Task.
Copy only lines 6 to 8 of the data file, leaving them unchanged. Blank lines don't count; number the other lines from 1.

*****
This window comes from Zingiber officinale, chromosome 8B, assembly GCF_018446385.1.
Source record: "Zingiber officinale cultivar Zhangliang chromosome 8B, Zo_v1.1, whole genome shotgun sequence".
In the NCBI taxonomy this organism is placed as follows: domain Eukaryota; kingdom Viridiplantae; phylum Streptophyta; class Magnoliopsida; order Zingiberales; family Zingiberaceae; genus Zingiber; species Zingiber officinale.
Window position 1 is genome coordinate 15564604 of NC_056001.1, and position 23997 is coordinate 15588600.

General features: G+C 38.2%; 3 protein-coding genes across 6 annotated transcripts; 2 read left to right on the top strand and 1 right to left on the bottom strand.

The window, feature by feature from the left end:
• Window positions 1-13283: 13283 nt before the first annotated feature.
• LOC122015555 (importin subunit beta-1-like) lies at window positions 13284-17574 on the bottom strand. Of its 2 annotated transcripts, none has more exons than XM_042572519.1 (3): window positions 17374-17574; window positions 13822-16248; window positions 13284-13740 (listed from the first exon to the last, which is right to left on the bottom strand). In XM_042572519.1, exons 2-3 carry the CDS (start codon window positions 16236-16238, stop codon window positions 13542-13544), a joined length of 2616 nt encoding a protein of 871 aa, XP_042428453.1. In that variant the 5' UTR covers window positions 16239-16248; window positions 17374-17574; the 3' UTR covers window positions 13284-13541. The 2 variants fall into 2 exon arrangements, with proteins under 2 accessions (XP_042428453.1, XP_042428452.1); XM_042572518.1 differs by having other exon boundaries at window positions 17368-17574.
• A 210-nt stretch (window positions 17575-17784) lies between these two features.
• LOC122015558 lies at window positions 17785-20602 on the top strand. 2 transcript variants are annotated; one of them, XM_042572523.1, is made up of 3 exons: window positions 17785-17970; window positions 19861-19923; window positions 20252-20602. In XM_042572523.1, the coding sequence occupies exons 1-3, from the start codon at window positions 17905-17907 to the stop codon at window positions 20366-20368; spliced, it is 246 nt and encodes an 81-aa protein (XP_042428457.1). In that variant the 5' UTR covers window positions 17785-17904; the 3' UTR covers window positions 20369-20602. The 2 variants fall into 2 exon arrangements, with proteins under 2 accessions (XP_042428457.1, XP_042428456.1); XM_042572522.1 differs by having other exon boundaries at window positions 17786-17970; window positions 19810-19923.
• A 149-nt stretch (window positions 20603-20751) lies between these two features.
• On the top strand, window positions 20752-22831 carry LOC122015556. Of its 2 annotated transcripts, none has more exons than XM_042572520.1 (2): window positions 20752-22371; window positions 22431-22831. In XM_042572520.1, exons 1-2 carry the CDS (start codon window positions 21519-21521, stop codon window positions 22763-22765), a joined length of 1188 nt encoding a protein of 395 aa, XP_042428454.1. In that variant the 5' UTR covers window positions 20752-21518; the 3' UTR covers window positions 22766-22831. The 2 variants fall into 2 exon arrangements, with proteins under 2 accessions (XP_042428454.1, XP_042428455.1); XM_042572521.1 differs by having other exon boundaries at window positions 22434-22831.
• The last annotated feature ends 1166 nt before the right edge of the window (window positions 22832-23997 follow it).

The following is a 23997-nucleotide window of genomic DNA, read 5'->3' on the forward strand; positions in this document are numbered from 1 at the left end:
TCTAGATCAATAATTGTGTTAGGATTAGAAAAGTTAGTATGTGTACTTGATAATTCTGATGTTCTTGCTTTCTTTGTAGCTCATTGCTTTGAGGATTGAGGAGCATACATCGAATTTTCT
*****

The window, feature by feature from the left end:
• Window positions 1-13283: 13283 nt before the first annotated feature.
• LOC122015555 (importin subunit beta-1-like) lies at window positions 13284-17574 on the bottom strand. Of its 2 annotated transcripts, none has more exons than XM_042572519.1 (3): window positions 17374-17574; window positions 13822-16248; window positions 13284-13740 (listed from the first exon to the last, which is right to left on the bottom strand). In XM_042572519.1, exons 2-3 carry the CDS (start codon window positions 16236-16238, stop codon window positions 13542-13544), a joined length of 2616 nt encoding a protein of 871 aa, XP_042428453.1. In that variant the 5' UTR covers window positions 16239-16248; window positions 17374-17574; the 3' UTR covers window positions 13284-13541. The 2 variants fall into 2 exon arrangements, with proteins under 2 accessions (XP_042428453.1, XP_042428452.1); XM_042572518.1 differs by having other exon boundaries at window positions 17368-17574.